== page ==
There is no country in the world even with strong laws (read respect for property rights and thus attractive to foreign investment) which can create enough jobs to absorb the 40% or anything close to what Ugandan families are producing. The population is a killer. It is a net burden on society and that includes land. The consumption power is very low. And is not about to rise. As far as I know no one is seriously talking about population because I was reminded in UAH Uganda is very far from its carrying capacity. May be.
Oil will not solve the problem. Go to Saudi Arabia and see beggars on the streets. No health care either. It is shocking but true.
Here is the truth: Uganda ‘s best hope to fight poverty and unemployment lies in the agricultural sector not industrialization. It goes without saying that a country that cannot feed itself can never dream of anything. You recall in Mbale to be exact North Mbale/Sironko the days when BCU was well run to buy coffee from farmers.
Those farmers were not poor. They spent some money on education for their kids, built better homes, got connected to the electricity grid, purchased consumer good, additional land and saved some money in Mbale or made investments. That is not true today especially in Buganda and Busoga. The situation in Mbale (really Sironko) is different in that even after BCU had survived the idiots who run it today almost killed it.
I recall BCU in the days of Mr. Mafabi and Mr. Magona ‘Kabindi’ was very successful and the pride of the town. Not anymore, but it at least survived unlike the other big cooperative unions in Buganda and Busoga.
I use Bugusuge in Sironko to illustrate another point. Poverty in Busoga and Buganda and Bunyoro is rooted in the insecurity in the land sector. The people in Bugusege have small plots, but they are secure. There is no uncertainty as to what will happen to their land or agricultural produce toady or tomorrow. Therefore they have an incentive to work harder. In Buganda and parts of Bunyoro where the folks are not sure of what tomorrow will bring on the land, they cannot take chances with crops like coffee anymore. Yes I am making the link between land insecurity in Buganda with rising poverty there.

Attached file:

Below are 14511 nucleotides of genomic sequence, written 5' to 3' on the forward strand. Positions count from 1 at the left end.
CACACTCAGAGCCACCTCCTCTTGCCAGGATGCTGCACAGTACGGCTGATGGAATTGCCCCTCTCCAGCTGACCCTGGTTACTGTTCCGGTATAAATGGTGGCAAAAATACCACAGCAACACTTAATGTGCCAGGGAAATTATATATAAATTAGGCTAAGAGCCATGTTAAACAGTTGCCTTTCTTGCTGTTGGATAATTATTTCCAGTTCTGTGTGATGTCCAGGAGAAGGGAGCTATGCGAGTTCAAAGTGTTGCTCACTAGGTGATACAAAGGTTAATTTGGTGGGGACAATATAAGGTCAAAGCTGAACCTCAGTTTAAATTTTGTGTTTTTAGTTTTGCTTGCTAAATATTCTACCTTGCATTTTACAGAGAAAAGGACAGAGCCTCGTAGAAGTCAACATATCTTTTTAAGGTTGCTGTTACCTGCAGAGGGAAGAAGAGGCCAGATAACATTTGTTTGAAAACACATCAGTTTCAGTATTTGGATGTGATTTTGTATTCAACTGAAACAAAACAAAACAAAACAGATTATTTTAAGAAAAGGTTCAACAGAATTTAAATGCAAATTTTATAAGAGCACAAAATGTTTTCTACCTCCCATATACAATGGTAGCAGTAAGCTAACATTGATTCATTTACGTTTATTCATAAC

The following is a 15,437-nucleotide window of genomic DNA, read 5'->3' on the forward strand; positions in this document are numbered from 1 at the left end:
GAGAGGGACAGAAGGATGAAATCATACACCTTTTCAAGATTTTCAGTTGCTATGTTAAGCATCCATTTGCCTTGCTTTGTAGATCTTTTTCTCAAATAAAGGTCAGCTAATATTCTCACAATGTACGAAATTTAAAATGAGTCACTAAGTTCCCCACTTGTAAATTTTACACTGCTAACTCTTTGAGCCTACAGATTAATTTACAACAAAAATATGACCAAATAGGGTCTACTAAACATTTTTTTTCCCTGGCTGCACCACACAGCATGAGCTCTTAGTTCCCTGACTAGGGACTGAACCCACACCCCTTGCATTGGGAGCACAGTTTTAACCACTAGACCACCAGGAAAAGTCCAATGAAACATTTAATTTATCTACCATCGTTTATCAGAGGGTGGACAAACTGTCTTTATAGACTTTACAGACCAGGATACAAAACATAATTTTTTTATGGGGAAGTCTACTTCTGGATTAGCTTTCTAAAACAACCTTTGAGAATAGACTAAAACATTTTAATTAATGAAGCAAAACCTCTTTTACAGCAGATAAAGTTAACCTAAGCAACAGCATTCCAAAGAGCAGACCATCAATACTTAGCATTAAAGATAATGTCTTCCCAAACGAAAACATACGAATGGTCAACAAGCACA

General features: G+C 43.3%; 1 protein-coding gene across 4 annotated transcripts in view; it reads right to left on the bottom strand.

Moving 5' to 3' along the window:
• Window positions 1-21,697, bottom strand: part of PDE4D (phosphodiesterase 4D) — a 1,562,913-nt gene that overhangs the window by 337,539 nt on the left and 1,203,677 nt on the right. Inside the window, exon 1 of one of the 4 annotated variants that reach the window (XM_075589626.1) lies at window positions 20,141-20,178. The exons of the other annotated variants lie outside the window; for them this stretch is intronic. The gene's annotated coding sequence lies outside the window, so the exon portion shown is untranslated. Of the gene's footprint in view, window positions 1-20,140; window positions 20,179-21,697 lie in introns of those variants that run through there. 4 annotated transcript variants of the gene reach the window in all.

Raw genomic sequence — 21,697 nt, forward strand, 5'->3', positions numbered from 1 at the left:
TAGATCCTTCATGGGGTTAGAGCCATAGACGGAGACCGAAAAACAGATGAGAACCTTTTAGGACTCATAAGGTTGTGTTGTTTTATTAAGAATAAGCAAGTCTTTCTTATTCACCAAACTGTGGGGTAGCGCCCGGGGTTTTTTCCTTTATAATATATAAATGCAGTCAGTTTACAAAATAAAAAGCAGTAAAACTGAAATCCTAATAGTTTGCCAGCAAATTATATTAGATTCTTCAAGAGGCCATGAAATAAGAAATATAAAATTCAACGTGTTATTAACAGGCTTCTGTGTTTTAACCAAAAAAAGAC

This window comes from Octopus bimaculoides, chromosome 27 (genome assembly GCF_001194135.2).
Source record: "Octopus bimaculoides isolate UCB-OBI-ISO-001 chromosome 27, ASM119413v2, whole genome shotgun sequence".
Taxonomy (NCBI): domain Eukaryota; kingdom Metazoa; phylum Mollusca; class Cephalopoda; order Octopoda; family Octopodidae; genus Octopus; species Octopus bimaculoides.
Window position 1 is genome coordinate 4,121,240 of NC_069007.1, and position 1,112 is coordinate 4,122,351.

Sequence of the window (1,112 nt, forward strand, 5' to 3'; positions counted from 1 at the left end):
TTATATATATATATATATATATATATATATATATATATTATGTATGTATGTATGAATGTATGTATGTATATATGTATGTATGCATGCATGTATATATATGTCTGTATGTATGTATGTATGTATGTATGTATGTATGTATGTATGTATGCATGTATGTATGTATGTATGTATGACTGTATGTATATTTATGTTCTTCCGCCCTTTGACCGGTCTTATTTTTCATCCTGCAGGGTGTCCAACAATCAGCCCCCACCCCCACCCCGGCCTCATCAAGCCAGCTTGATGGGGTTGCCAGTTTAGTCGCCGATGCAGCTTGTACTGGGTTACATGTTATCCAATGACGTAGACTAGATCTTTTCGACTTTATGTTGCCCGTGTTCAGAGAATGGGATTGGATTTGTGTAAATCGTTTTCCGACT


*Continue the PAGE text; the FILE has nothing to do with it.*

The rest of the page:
Many have written in UAH with glee how parts of Buganda cannot feed themselves and how the food comes from Ankole and even Mbale. But have they ever wondered why? Is Ankole affected by rampant land wrangles? Is Ankole best with land uncertainty? No. You agree with me, do you not that uncertainty is not good for farmers. I am sure Kibaale despite its great soil is not a basket case. Why? Because of uncertainty about land
Teso is prone to uncertainly from the marauding Karamojong warriors. If the uncertainty can be mitigated or controlled, Teso will rise and shine again in agricultural produce. Therefore it is time to factor in the various linkages and land is at the centre of everything in Uganda .
Let me be clear: regions where there is land certainty are doing better. Poverty is contained. Regions with land uncertainty are reeling. Is it deliberate govt policy? Perhaps. But people are hurting. The farmer in Kibale is not going to plant coffee or plants that take long to mature. She will go for something she can harvest before the uncertainty sets in.
Farmers in regions with land uncertainty are like foreign investor who came to Uganda for a quick buck. They are not interested in long term or brick and mortar business to create jobs, no, they are after speculative investments which they can dispose of quickly in case of any signs of uncertainty.
Uncertainty in the land sector is harming our people and needs real solutions not gimmicks.
The most efficient solution to the land question is actually a land tax. But why is a land tax not being talked about? You know the answer hint: today’s largest land holders are not the off springs of the favored few in Buganda but members of the 1986 rags to riches class. Because they own most land, they are not prepared to consider the most efficient tools to the land problem.
Suppose the regime was to walk the talk and came up with a policy that anyone with 20 acres of land must pay a land tax on 75 or even 50 percent of that land. If you own 20 acres you pay taxes on 15 or 10 acres and so on. How much money do you think the regime would mint from land tax? It may even dedicate the tax revenue from land to the land fund to fund land purchases at reasonable rates.
I understand the land fund is empty. But they can find 5 billions here for Sudhir or 10 billions here for the crook from Bushenyi. With a dedicated land tax, the land question would fund itself towards an equitable and efficient solution. One of these days, I will share with UAH the 300 or so largest land holders in Uganda . The data is being compiled on the ground. But this much is clear: personal interests are harming policy making in Uganda . They do not talk about a land tax because it would affect them personally so they prefer to create uncertainty rather than deal with real issues.’